ICE Detention: "More Like Recess"

By Jessica M. Vaughan on March 29, 2012

On Wednesday, I testified before the House Judiciary Committee's Immigration and Policy subcommittee hearing on new policies implemented by the Obama administration for softer immigration detention standards. In addition to pointing out the absurdity of some of the reforms, which make ICE detention centers sound more like college campuses, the hearing focused attention on the alarming number of criminal aliens that ICE has failed to detain and who may still remain here in defiance of our laws, potentially threatening our communities.

No one is against the humane treatment of detainees, or the implementation of standards to prevent their abuse. But detention is frequently necessary to enforce the law; we know from experience that a large share of illegal aliens will flee from proceedings if they are not detained. As of 2010, there were 715,000 aliens at large who have failed to appear for their hearings in court or who have ignored orders to depart. This is a 28 percent increase over 2008. (See my colleague Mark Metcalf's report.)

Despite this abysmal record, the Obama administration is trying to move away from detaining apprehended aliens — even in kinder, gentler centers — in favor of alternatives such as electronic monitoring, community supervision, and bonds. These aren't working out so well, according to my research.

Data I obtained from the Secure Communities program show that about 9 percent of the aliens identified through this screening, which occurs at the time of an arrest, are found to be already in removal proceedings — meaning that they were caught once, released to await a hearing, and got arrested again. As of one year ago, this was more than 40,000 aliens across the country who had re-offended while waiting to be ordered removed. That's a lot of unnecessary victims.

Two different investigations by the Houston Chronicle (here and here) have shown high failure rates in electronic monitoring and immigration bonds.

In one especially alarming case, ICE released a man who had been accused of 42 counts of child molestation, including incestuous rape. The agency issued a statement saying that the decision was based on the fact that the man has a U.S. citizen child and had no prior convictions or immigration violations. This is "prosecutorial discretion" run amok.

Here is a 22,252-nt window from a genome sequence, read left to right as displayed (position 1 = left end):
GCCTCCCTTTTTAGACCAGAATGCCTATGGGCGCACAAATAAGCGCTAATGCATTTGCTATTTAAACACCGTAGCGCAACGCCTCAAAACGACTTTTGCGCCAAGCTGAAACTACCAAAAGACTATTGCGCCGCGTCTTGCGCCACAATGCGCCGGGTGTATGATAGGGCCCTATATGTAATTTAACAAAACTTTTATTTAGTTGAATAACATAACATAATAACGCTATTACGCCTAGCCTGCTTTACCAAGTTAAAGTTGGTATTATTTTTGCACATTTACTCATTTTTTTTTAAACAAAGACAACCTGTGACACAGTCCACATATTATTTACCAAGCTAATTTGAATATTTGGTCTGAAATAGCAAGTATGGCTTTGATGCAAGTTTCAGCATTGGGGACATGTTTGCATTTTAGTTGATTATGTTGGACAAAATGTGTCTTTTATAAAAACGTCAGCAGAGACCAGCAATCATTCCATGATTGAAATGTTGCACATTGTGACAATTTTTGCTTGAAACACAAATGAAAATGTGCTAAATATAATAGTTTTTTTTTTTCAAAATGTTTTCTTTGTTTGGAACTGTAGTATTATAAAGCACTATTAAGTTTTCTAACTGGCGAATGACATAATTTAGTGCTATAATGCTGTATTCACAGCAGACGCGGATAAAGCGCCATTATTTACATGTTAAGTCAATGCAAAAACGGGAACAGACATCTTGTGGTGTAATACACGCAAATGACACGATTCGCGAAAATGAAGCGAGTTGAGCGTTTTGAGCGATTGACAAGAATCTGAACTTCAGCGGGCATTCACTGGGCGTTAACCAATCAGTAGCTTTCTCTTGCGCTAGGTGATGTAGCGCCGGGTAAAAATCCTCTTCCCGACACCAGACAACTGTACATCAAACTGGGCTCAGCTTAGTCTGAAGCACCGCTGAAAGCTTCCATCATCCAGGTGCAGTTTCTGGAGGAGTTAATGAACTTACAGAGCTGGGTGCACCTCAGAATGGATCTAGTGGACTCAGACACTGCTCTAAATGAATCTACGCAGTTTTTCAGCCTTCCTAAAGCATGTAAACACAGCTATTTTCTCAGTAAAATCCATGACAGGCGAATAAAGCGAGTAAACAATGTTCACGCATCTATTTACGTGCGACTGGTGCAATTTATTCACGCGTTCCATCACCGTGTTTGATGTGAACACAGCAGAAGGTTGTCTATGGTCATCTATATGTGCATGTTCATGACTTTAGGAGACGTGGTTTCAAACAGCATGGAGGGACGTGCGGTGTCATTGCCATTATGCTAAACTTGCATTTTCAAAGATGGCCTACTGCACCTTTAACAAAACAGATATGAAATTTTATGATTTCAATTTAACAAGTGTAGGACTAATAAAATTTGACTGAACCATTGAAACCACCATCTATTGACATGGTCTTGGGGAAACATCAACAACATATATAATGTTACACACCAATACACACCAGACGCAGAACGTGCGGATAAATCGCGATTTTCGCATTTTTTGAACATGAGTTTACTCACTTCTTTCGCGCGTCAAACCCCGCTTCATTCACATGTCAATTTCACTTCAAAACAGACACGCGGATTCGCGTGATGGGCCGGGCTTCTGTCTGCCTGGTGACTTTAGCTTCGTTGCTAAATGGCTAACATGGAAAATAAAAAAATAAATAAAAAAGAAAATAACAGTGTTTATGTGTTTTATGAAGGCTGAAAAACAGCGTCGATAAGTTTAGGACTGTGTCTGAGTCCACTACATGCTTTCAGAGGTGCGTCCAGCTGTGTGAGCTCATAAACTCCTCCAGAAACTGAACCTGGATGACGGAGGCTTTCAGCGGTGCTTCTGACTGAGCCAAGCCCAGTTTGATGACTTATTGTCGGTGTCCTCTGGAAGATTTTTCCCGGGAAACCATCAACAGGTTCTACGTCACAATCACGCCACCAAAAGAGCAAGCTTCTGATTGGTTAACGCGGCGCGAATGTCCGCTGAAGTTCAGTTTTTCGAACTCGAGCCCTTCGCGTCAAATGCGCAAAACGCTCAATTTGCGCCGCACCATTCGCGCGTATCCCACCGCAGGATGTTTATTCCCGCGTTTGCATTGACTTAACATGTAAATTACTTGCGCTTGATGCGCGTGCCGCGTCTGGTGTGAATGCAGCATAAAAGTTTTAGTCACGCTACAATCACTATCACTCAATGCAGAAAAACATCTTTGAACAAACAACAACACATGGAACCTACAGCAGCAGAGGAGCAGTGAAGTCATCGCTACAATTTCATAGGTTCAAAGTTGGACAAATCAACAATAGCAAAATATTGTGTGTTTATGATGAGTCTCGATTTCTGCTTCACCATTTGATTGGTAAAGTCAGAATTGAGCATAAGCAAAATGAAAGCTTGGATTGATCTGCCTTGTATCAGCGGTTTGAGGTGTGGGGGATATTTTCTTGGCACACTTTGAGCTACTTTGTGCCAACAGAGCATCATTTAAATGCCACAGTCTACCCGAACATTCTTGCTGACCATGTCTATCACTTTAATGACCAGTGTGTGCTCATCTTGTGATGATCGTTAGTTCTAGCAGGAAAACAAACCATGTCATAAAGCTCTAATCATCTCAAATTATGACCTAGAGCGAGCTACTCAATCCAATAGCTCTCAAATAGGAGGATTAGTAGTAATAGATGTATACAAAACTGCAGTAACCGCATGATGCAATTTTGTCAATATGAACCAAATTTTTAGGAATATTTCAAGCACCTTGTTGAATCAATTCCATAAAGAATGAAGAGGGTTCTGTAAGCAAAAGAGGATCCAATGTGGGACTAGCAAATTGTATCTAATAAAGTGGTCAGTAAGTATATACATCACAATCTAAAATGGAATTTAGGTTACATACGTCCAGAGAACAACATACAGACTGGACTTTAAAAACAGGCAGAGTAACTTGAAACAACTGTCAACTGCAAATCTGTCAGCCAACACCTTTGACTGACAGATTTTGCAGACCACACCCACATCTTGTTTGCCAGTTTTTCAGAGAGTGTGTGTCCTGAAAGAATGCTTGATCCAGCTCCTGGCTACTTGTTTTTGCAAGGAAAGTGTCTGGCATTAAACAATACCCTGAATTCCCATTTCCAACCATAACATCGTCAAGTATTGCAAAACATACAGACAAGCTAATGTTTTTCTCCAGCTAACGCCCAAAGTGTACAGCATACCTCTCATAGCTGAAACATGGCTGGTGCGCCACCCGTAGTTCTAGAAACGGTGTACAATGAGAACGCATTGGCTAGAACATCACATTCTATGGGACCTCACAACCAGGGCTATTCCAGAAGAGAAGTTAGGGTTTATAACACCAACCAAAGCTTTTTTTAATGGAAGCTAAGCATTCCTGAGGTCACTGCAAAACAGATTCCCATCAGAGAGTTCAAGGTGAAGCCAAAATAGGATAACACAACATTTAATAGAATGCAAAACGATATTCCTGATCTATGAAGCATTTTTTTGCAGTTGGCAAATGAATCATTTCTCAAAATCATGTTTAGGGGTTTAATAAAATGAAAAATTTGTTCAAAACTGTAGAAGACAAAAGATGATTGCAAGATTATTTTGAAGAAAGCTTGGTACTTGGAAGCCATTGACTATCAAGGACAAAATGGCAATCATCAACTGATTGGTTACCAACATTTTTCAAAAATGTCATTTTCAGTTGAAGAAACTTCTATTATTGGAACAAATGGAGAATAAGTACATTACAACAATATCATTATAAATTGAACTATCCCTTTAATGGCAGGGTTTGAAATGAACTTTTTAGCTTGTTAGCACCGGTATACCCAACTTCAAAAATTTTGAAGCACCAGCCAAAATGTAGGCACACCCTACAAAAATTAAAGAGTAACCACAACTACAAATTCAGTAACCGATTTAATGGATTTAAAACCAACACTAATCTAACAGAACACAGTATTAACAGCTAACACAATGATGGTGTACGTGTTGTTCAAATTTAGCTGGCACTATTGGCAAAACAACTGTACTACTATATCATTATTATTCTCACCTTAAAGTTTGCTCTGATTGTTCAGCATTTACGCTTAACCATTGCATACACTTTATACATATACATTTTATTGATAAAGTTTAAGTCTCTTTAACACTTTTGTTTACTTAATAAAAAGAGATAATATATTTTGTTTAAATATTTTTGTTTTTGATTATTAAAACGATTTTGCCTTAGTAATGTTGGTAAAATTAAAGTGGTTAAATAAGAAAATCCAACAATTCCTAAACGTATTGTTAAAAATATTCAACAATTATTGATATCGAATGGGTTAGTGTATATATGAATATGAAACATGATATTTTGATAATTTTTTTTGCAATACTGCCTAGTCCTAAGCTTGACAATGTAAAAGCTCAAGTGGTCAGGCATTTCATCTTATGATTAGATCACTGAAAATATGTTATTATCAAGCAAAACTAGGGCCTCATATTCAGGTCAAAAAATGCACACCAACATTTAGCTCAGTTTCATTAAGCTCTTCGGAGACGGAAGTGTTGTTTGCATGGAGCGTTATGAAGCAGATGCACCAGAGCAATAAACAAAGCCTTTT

Democratic committee members tried to emphasize the need to protect detainees. The hearing was called "Holiday on ICE", alluding to the fact that a big part of this initiative is to make immigration detainees more comfortable as they await removal, and that the bill is paid by the federal government, meaning taxpayers. Anti-enforcement advocates took great offense at this, and ranking member Zoe Lofgren (D-Calif.) suggested that this hearing was just another part of the Republican "war on women". She pointed out that the standards include greater protections for female detainees, a few of whom have been molested while in detention. Some detainees with serious medical conditions have died in custody.

Of course no one, including those who are in favor of tougher immigration law enforcement and greater use of detention, wants to see detainees mistreated and no one is against the parts of the 400-page standards that deal with preventing abuse of detainees. Besides, as witness Chris Crane, who is an ICE detention and removal officer, pointed out, the new standards will not help with that problem because the abuse happens because of bad actors — a few bad guards — not bad rules. Shifting from armed guards to unarmed, polo shirt-clad "resident advisors", as the standards call for, won't keep anyone safer either. Rep. Steve King (R-Iowa), who is the subcommittee vice chairman, agreed that detainee abuse and deaths are horrible, but also pointed out that there is no indication that this happens more frequently in ICE detention than in any other form of detention.

Rep. Elton Gallegly (R-Calif.), the committee chairman, noted that the best way to assist immigration detainees would be to reduce their time in detention by processing them more expeditiously — using expedited removal and stipulated removal, among other options. He's right: This would help the detainees return home sooner, help restore meaning to our laws, and save taxpayer money as well.